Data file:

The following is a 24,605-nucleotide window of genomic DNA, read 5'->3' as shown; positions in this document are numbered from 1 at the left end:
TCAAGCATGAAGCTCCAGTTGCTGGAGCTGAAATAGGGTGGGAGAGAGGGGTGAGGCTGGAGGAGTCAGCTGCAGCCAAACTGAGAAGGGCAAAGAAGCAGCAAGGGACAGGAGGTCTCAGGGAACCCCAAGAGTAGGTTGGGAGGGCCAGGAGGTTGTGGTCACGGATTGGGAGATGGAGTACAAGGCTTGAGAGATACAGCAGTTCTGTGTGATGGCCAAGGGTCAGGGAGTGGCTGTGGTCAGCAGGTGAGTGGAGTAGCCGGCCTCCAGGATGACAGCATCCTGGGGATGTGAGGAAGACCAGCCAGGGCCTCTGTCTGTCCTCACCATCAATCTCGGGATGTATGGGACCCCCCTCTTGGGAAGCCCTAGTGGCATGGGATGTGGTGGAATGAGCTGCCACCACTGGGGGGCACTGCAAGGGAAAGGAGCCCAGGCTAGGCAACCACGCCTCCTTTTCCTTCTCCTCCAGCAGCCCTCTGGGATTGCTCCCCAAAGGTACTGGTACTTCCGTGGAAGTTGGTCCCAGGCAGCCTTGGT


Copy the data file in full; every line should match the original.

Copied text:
The following is a 24,605-nucleotide window of genomic DNA, read 5'->3' as shown; positions in this document are numbered from 1 at the left end:
TCAAGCATGAAGCTCCAGTTGCTGGAGCTGAAATAGGGTGGGAGAGAGGGGTGAGGCTGGAGGAGTCAGCTGCAGCCAAACTGAGAAGGGCAAAGAAGCAGCAAGGGACAGGAGGTCTCAGGGAACCCCAAGAGTAGGTTGGGAGGGCCAGGAGGTTGTGGTCACGGATTGGGAGATGGAGTACAAGGCTTGAGAGATACAGCAGTTCTGTGTGATGGCCAAGGGTCAGGGAGTGGCTGTGGTCAGCAGGTGAGTGGAGTAGCCGGCCTCCAGGATGACAGCATCCTGGGGATGTGAGGAAGACCAGCCAGGGCCTCTGTCTGTCCTCACCATCAATCTCGGGATGTATGGGACCCCCCTCTTGGGAAGCCCTAGTGGCATGGGATGTGGTGGAATGAGCTGCCACCACTGGGGGGCACTGCAAGGGAAAGGAGCCCAGGCTAGGCAACCACGCCTCCTTTTCCTTCTCCTCCAGCAGCCCTCTGGGATTGCTCCCCAAAGGTACTGGTACTTCCGTGGAAGTTGGTCCCAGGCAGCCTTGGT